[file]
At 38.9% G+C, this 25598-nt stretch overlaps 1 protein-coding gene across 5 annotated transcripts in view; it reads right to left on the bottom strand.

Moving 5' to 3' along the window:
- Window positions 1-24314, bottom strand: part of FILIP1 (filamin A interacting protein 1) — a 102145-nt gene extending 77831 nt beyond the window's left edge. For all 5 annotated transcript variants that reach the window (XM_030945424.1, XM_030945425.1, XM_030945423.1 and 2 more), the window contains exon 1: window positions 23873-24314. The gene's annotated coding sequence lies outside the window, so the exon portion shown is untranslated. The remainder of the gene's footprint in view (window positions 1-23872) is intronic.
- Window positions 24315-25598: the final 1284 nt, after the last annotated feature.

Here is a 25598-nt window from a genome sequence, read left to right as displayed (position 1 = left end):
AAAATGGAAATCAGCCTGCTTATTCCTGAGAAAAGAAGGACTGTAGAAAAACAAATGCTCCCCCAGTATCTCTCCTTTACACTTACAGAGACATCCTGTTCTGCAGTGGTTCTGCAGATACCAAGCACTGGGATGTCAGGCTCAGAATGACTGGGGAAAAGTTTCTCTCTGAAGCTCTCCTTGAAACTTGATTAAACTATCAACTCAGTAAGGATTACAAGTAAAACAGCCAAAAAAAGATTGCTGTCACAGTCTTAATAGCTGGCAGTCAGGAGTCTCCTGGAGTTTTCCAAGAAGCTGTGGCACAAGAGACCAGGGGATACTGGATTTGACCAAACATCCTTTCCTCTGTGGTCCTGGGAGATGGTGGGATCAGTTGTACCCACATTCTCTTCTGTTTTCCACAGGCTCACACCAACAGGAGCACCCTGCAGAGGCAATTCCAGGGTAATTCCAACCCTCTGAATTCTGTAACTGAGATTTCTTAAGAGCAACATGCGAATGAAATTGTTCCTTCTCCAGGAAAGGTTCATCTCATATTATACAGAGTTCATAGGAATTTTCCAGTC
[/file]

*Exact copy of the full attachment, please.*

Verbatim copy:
At 38.9% G+C, this 25598-nt stretch overlaps 1 protein-coding gene across 5 annotated transcripts in view; it reads right to left on the bottom strand.

Moving 5' to 3' along the window:
- Window positions 1-24314, bottom strand: part of FILIP1 (filamin A interacting protein 1) — a 102145-nt gene extending 77831 nt beyond the window's left edge. For all 5 annotated transcript variants that reach the window (XM_030945424.1, XM_030945425.1, XM_030945423.1 and 2 more), the window contains exon 1: window positions 23873-24314. The gene's annotated coding sequence lies outside the window, so the exon portion shown is untranslated. The remainder of the gene's footprint in view (window positions 1-23872) is intronic.
- Window positions 24315-25598: the final 1284 nt, after the last annotated feature.

Here is a 25598-nt window from a genome sequence, read left to right as displayed (position 1 = left end):
AAAATGGAAATCAGCCTGCTTATTCCTGAGAAAAGAAGGACTGTAGAAAAACAAATGCTCCCCCAGTATCTCTCCTTTACACTTACAGAGACATCCTGTTCTGCAGTGGTTCTGCAGATACCAAGCACTGGGATGTCAGGCTCAGAATGACTGGGGAAAAGTTTCTCTCTGAAGCTCTCCTTGAAACTTGATTAAACTATCAACTCAGTAAGGATTACAAGTAAAACAGCCAAAAAAAGATTGCTGTCACAGTCTTAATAGCTGGCAGTCAGGAGTCTCCTGGAGTTTTCCAAGAAGCTGTGGCACAAGAGACCAGGGGATACTGGATTTGACCAAACATCCTTTCCTCTGTGGTCCTGGGAGATGGTGGGATCAGTTGTACCCACATTCTCTTCTGTTTTCCACAGGCTCACACCAACAGGAGCACCCTGCAGAGGCAATTCCAGGGTAATTCCAACCCTCTGAATTCTGTAACTGAGATTTCTTAAGAGCAACATGCGAATGAAATTGTTCCTTCTCCAGGAAAGGTTCATCTCATATTATACAGAGTTCATAGGAATTTTCCAGTC